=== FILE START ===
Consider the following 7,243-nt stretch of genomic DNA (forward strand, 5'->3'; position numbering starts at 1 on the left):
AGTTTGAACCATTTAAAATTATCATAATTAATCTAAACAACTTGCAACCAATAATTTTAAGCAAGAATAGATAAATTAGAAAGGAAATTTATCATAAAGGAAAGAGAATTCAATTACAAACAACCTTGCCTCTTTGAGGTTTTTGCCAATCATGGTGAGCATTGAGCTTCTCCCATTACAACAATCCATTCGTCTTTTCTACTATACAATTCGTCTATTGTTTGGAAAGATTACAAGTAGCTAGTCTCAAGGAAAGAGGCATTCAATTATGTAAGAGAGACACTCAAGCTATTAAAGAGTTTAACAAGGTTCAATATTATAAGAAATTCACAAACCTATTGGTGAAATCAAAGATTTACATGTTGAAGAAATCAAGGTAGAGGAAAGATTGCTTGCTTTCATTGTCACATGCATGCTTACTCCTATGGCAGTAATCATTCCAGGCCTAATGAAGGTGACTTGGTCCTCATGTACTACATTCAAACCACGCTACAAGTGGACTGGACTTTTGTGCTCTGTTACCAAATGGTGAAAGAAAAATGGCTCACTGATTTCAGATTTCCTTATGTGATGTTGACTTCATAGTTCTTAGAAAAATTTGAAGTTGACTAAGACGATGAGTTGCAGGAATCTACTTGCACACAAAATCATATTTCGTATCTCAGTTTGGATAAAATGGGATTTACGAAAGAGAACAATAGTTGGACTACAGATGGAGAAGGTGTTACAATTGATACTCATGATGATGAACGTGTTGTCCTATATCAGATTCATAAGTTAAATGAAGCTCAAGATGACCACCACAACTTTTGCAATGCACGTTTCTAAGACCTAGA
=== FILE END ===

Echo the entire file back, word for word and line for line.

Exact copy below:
Consider the following 7,243-nt stretch of genomic DNA (forward strand, 5'->3'; position numbering starts at 1 on the left):
AGTTTGAACCATTTAAAATTATCATAATTAATCTAAACAACTTGCAACCAATAATTTTAAGCAAGAATAGATAAATTAGAAAGGAAATTTATCATAAAGGAAAGAGAATTCAATTACAAACAACCTTGCCTCTTTGAGGTTTTTGCCAATCATGGTGAGCATTGAGCTTCTCCCATTACAACAATCCATTCGTCTTTTCTACTATACAATTCGTCTATTGTTTGGAAAGATTACAAGTAGCTAGTCTCAAGGAAAGAGGCATTCAATTATGTAAGAGAGACACTCAAGCTATTAAAGAGTTTAACAAGGTTCAATATTATAAGAAATTCACAAACCTATTGGTGAAATCAAAGATTTACATGTTGAAGAAATCAAGGTAGAGGAAAGATTGCTTGCTTTCATTGTCACATGCATGCTTACTCCTATGGCAGTAATCATTCCAGGCCTAATGAAGGTGACTTGGTCCTCATGTACTACATTCAAACCACGCTACAAGTGGACTGGACTTTTGTGCTCTGTTACCAAATGGTGAAAGAAAAATGGCTCACTGATTTCAGATTTCCTTATGTGATGTTGACTTCATAGTTCTTAGAAAAATTTGAAGTTGACTAAGACGATGAGTTGCAGGAATCTACTTGCACACAAAATCATATTTCGTATCTCAGTTTGGATAAAATGGGATTTACGAAAGAGAACAATAGTTGGACTACAGATGGAGAAGGTGTTACAATTGATACTCATGATGATGAACGTGTTGTCCTATATCAGATTCATAAGTTAAATGAAGCTCAAGATGACCACCACAACTTTTGCAATGCACGTTTCTAAGACCTAGA